Shvi'i shel Pesach

Tonight begins the 7th day of Pesach . . . for those of us living in Israel, the end of the holiday.  Those of you still living in "galut," in the Diaspora, still have an extra day beyond that.

Chol hamoed Passover is certainly a very different experience in Israel than anywhere else. 

When I was living in the US or Canada, Passover week always felt quite difficult.  The rules about not eating "chametz," any leavened products, are much stricter than even the usual rules of keeping kosher.  So the week of Passover meant a week without eating out AT ALL, it meant a lot of matzah, and in general a feeling of being afflicted such that by the end of the week I couldn’t wait to get back to "normal."

Here in Israel it’s completely different.  We made a little road trip over the last few days, staying in the Galilee for a few days and touring around the Golan Heights.  Every roadside rest stop had kosher for passover snacks, with the "chametz" items put away.  There was no shortage of kosher restaurants open for Passover.  We had a few meals, one at Arte de Cocoa in Karmiel, and one at Dag al ha Dan, that were EXCELLENT–and would have been excellent even if it hadn’t been Pesach.  No need to make any excuses!

Besides matzah, a lot of places serve sandwiches and thing on "Passover bread," kosher for Passover bread which is a little drier and less interesting than regular bread, but still certainly an improvement over an unending diet of matzah!  With all the excellent Passover products readily available, it made Passover feel like hardly any sacrifice at all.  I wonder, just a little, if this sort of defeats the purpose of avoiding chametz for a week . . . but I will gladly consider that theological / philosophical issue while enjoying a glass of wine and a fine meal at a kosher for Passover restaurant!

Those are just a few of the many benefits of living in a state of "physical redemption," of being at home in Israel.  Our days touring in the North were wonderful — we spent time at Gamla, which is known as "the Masada of the North," a place where 9,000 Jews held out against the Romans for seven months during the Great Revolt.  An amazing place, literally built onto the side of a steep mountain.  From there we went to Nimrod’s Fortress, which was one of the most impressive old fortresses I’ve ever seen — like most fortresses, perched on top of a mountain, this one also in the Golan Heights overlooking the Damascus Road.  The largest complete fortress anywhere in the area.  It doesn’t get as much attention on the tourist route presumably because it’s not a Jewish historical site — it was built by the Arabs in the  early 13th century to fend off Crusaders — but it is amazing nonetheless, and deserves to be better known.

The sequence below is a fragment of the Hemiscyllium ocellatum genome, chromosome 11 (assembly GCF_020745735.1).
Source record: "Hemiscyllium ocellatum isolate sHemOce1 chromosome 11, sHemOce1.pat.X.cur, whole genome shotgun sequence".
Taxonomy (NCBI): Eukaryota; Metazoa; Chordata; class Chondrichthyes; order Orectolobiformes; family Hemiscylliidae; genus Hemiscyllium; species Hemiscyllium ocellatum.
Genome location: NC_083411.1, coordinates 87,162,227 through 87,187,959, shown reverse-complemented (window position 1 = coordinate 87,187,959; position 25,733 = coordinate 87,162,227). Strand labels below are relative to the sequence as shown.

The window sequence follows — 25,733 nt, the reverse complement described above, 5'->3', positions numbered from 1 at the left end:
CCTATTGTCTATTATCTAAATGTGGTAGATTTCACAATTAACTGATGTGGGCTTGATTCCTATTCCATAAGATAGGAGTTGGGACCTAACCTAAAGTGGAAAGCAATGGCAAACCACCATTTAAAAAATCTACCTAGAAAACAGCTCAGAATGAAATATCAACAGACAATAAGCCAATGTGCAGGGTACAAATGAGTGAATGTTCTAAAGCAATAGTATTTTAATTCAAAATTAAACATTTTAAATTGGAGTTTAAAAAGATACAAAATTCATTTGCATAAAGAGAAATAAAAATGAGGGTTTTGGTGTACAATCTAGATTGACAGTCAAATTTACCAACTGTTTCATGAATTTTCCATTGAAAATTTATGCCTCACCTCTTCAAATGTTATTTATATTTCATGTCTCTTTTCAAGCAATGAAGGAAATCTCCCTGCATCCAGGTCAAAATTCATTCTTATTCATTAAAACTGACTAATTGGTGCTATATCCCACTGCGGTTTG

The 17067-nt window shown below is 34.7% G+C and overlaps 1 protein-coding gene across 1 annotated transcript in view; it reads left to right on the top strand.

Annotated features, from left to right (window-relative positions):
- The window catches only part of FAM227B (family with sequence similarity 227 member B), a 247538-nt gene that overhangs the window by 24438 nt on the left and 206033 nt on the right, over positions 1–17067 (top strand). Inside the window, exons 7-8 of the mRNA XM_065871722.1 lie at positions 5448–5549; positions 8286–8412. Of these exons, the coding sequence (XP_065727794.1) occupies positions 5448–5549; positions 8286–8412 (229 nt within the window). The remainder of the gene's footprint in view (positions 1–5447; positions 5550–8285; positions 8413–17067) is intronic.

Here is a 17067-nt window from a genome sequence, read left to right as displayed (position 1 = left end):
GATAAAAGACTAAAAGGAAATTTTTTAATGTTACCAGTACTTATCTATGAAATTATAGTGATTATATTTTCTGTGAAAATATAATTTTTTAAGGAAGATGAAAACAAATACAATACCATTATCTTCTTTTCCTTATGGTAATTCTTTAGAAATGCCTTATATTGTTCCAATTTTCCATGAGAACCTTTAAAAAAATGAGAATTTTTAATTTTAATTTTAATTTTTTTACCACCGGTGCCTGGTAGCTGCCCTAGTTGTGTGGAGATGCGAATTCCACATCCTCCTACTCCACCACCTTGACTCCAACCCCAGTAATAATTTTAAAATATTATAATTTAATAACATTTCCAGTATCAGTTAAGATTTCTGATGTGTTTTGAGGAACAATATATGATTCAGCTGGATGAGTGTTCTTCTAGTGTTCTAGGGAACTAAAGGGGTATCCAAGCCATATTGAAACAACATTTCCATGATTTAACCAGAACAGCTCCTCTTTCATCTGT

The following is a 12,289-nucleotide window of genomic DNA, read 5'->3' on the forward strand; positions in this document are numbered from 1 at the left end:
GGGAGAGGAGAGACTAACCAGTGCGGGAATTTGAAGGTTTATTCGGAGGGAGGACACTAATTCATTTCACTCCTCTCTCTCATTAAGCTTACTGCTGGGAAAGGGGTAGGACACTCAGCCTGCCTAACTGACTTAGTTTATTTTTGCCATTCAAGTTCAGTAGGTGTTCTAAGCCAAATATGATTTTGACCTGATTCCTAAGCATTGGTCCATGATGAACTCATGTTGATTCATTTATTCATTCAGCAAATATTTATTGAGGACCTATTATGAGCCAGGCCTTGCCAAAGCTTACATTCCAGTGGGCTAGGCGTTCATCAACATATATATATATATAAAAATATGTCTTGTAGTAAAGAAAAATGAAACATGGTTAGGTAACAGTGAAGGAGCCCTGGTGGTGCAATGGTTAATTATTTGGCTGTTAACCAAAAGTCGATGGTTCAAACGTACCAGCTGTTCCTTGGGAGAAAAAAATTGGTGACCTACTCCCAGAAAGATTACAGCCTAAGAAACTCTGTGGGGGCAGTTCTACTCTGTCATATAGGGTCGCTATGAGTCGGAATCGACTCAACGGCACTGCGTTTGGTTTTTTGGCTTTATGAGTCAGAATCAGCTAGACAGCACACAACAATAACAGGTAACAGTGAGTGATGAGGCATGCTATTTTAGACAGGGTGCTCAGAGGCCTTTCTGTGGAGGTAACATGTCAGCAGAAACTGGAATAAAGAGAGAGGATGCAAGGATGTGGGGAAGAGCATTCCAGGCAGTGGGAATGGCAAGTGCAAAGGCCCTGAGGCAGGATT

On the way home we had an excellent meal at Dag al haDan, a fish restaurant where they serve fish so fresh it’s practically still flapping.  The produce was equally fresh and tasty.  Our table was about four feet from the water … we could have dangled our feet in it if we were so inclined.  Beautiful wooded setting, excellent food . . . was just like Northern California! 🙂

A couple of weeks ago, my rabbi, Barry Schlesinger, gave a great drash which included the thought that there is a bracha we say expressing appreciation for trees; in the siddurim here in Israel, it specifies to say that bracha in the month of Nisan, this month, the month of Passover.  It’s kind of a tikun, a repair, for the spies who visited the land and came back with a negative report.  Instead of complaining, we express our praise!

I certainly felt full of that praise after enjoying a couple of beautiful days in the North.  However, at the same time, as we approach the end of Passover it is good to remember that our redemption is not yet complete, the Messiah has not yet come, we don’t yet have peace in the Middle East.  I may be living "physically redeemed," in the land of Israel, but spiritually all of us are still in galut, still in Exile, still not as close to our Creator as we might be, still longing for redemption.

Barry Leff

Rabbi Barry (Baruch) Leff is a dual Israeli-American business executive, teacher, speaker and writer who divides his time between Israel and the US.

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